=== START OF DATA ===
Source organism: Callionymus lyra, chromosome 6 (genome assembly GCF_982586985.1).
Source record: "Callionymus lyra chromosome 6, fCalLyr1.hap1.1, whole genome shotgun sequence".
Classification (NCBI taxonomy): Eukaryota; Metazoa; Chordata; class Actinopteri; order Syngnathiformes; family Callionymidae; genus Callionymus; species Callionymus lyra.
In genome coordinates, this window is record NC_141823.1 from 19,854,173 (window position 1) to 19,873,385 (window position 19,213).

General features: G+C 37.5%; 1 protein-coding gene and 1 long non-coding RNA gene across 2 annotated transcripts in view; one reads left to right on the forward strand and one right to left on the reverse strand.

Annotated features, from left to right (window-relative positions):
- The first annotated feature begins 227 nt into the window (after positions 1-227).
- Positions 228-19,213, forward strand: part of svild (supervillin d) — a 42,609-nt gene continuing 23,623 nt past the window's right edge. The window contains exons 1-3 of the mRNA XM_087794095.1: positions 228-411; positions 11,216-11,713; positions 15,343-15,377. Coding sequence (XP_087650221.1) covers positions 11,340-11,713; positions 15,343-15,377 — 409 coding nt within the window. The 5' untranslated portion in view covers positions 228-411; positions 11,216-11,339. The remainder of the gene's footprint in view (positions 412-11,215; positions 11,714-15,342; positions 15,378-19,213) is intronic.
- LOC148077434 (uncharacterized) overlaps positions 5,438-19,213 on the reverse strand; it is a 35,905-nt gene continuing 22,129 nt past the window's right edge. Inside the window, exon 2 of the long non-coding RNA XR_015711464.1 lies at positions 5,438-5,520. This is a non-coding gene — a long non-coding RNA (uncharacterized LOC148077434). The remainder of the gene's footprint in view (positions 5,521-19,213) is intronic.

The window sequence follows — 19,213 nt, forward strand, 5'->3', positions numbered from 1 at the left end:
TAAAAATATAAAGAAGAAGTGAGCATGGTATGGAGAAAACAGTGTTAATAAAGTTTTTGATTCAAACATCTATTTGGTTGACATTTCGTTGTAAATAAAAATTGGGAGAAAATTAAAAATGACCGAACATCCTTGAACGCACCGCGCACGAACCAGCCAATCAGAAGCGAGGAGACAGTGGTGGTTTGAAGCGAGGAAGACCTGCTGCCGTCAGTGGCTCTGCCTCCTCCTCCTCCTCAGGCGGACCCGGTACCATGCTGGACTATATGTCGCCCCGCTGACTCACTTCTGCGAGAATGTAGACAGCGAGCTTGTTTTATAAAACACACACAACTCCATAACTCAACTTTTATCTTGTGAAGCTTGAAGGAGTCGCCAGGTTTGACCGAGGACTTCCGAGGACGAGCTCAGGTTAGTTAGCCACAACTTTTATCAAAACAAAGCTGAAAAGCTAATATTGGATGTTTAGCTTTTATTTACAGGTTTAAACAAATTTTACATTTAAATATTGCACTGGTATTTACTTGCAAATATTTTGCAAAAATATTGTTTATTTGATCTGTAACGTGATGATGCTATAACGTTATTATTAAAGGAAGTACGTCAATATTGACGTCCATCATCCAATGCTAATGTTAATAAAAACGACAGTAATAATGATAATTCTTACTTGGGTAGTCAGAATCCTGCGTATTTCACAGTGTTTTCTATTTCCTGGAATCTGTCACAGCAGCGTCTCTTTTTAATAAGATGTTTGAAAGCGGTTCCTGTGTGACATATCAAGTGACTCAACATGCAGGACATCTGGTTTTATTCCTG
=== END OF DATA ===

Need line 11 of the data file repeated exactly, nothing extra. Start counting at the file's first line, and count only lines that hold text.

TAAAAATATAAAGAAGAAGTGAGCATGGTATGGAGAAAACAGTGTTAATAAAGTTTTTGATTCAAACATCTATTTGGTTGACATTTCGTTGTAAATAAAAATTGGGAGAAAATTAAAAATGACCGAACATCCTTGAACGCACCGCGCACGAACCAGCCAATCAGAAGCGAGGAGACAGTGGTGGTTTGAAGCGAGGAAGACCTGCTGCCGTCAGTGGCTCTGCCTCCTCCTCCTCCTCAGGCGGACCCGGTACCATGCTGGACTATATGTCGCCCCGCTGACTCACTTCTGCGAGAATGTAGACAGCGAGCTTGTTTTATAAAACACACACAACTCCATAACTCAACTTTTATCTTGTGAAGCTTGAAGGAGTCGCCAGGTTTGACCGAGGACTTCCGAGGACGAGCTCAGGTTAGTTAGCCACAACTTTTATCAAAACAAAGCTGAAAAGCTAATATTGGATGTTTAGCTTTTATTTACAGGTTTAAACAAATTTTACATTTAAATATTGCACTGGTATTTACTTGCAAATATTTTGCAAAAATATTGTTTATTTGATCTGTAACGTGATGATGCTATAACGTTATTATTAAAGGAAGTACGTCAATATTGACGTCCATCATCCAATGCTAATGTTAATAAAAACGACAGTAATAATGATAATTCTTACTTGGGTAGTCAGAATCCTGCGTATTTCACAGTGTTTTCTATTTCCTGGAATCTGTCACAGCAGCGTCTCTTTTTAATAAGATGTTTGAAAGCGGTTCCTGTGTGACATATCAAGTGACTCAACATGCAGGACATCTGGTTTTATTCCTG